Wednesday, February 08, 2006

Getting personal...guarantees

In response to my post on how to find and approach independent booksellers, Jarvanpa responded with advice that needed to be shared with everyone (I’m never sure if people are obsessive comment followers like I am).

Being now cozily nested in a used/rare bookstore (and not having to worry at all about author tours) I can smugly sit back and recall my past--I used to manage a bookstore that was in a rural, but educated area, carried new books, and did author dealies sometimes.What I found (Eileen, are you listening?) worked for signings and readings and such was enlisting the help of the author in compiling a likely list of people who might want to come. Now, of course this works best if you are (or have) a local author who has local friends, but if the store does mailers (mine did) and you have an intelligent, sensitive manager (yes, I was) you can come up with such a list, based on knowledge of book preferences and so on. You send these nice people handwriten (2 t's? one? god, I hate spelling) invitations by mail. Need not be elaborate, but they must be at the very least hand addressed. And you put little articles in local papers, and posters, if you can, spots on the radio, and so on. But the real key is that personal touch. And then figure--if you are fortunate, unless the author is, say, a sexy movie star--that you will get about 10% of those you mailed to come to your event. Phone calls are also, sometimes, okay, but can backfire (you must know your clients).

Of course, if you are a blatant outsider simply come to enlighten the local yokels you will have to figure out how to seduce your bookseller (actually, or metaphorically). ‘Tis an art. I did resent the persons who hopped in on a busy day and had a stack of their self published bad book that they wanted to sell me and asked if maybe they could have a signing. (now, if the books had been great, I might have been less sour--but even so, I would have appreciated a preliminary letter, and perhaps an arranged appointment to talk over tea.

Oh--in arranging an author appearance/reading/signing--give yourself at the very least a month's prep time.*

Yes, yes, a thousand times yes. If you are going to promote yourself it takes time, effort and that personal touch. This means more than the gimmicks and the bookmarks and adds to the overall impression of your book. Yes, your book should be judged solely on its writing and content, but we’re human and we form our opinions from a multitude of sources, so you have to be the driving force to make your books stick in the readers’ minds.

Someone who does this (with results) is Joe Konrath, the author of the Jacqueline “Jack” Daniels mysteries. Here is a man who not only knows he has to represent himself, but goes out there and does it. His advice on having a sales pitch is dead on:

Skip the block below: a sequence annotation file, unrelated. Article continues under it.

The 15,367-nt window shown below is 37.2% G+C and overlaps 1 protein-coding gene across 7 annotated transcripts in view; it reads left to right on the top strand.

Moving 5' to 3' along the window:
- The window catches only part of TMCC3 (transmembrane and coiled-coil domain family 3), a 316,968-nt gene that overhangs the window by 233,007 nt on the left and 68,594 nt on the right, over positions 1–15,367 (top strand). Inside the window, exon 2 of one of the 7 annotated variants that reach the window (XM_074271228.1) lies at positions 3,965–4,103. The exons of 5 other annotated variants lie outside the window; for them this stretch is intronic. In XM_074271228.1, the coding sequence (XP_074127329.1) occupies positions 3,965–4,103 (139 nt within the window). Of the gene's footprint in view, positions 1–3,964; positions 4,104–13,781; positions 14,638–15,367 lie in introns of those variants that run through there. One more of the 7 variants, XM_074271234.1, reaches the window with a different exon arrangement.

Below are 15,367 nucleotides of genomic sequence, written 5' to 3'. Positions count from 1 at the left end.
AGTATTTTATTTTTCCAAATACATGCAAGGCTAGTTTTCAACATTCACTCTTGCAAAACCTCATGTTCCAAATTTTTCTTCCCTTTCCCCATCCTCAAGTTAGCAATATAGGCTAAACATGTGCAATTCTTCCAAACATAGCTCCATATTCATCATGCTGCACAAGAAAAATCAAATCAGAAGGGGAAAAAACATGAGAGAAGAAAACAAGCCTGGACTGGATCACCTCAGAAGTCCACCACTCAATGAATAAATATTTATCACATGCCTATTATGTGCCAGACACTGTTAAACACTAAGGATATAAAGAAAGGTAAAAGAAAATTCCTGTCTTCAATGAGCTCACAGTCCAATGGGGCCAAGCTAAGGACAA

The secret to sales is to not make it selling.Huh?Concentrate on value, and what you have to offer. Focus on the experience you're giving, not the cost.Sales isn't about looking for buyers; it's about finding the people who are looking for your product even though they don't know it yet.Be funny. Be confident. Be genuine. Be memorable. Be enthusiastic.In person, I've found the best trick to sales is listening to the customer. Not only their needs and wants, but what they had for breakfast, how their brother in Duluth is doing, and what their favorite TV show is.

Whenever I sell a book, I always use the line, "You'll like this, I promise." This assurance takes the uncertainty out of a purchase, and makes the customer feel like I'm doing them a favor, rather than they're doing me a favor.

Let me make this clear. This isn’t about being fake. This isn’t about being schmoozy in a greasy used car salesman kind of way. This is about letting that enthusiasm that carried you through the writing process, that drive that got you to write those queries, mail those agents and publishers, and finish those revisions flow over to the person you are talking to your book about. You are your own best salesperson because you are the only person who intrinsically knows all the ins and outs of your books.

Because, you know, you wrote the thing.

And promising a person they will like it? That’s not a lie, if they stayed through your presentation they probably will. If you’ve made a connection between the hi, hellos, how-are-yous and what-brings-you-in-todays then you are already in, but people need reassurances. That’s why we have blurbs on book covers, that’s why we have reviews and newspaper articles. People need to know that they are making the right choice, and telling them that you promise they’ll like it works.

I tell customers all the time that if they don’t like a book they can return it.

“Really?” they say.

“Sure, just don’t drop it in the bathtub.”

Suddenly that book they were on the edge about or that author that they weren’t quite sure they would like becomes an attractive and desirable purchase.

“I have the right to change my mind,” they think. “But it must be good because why else would this person offer.”

I’m not asking for you to change your basic personality and become a loud, bombastic self promoter complete with bullhorn. Bookselling on any level is about listening and responding.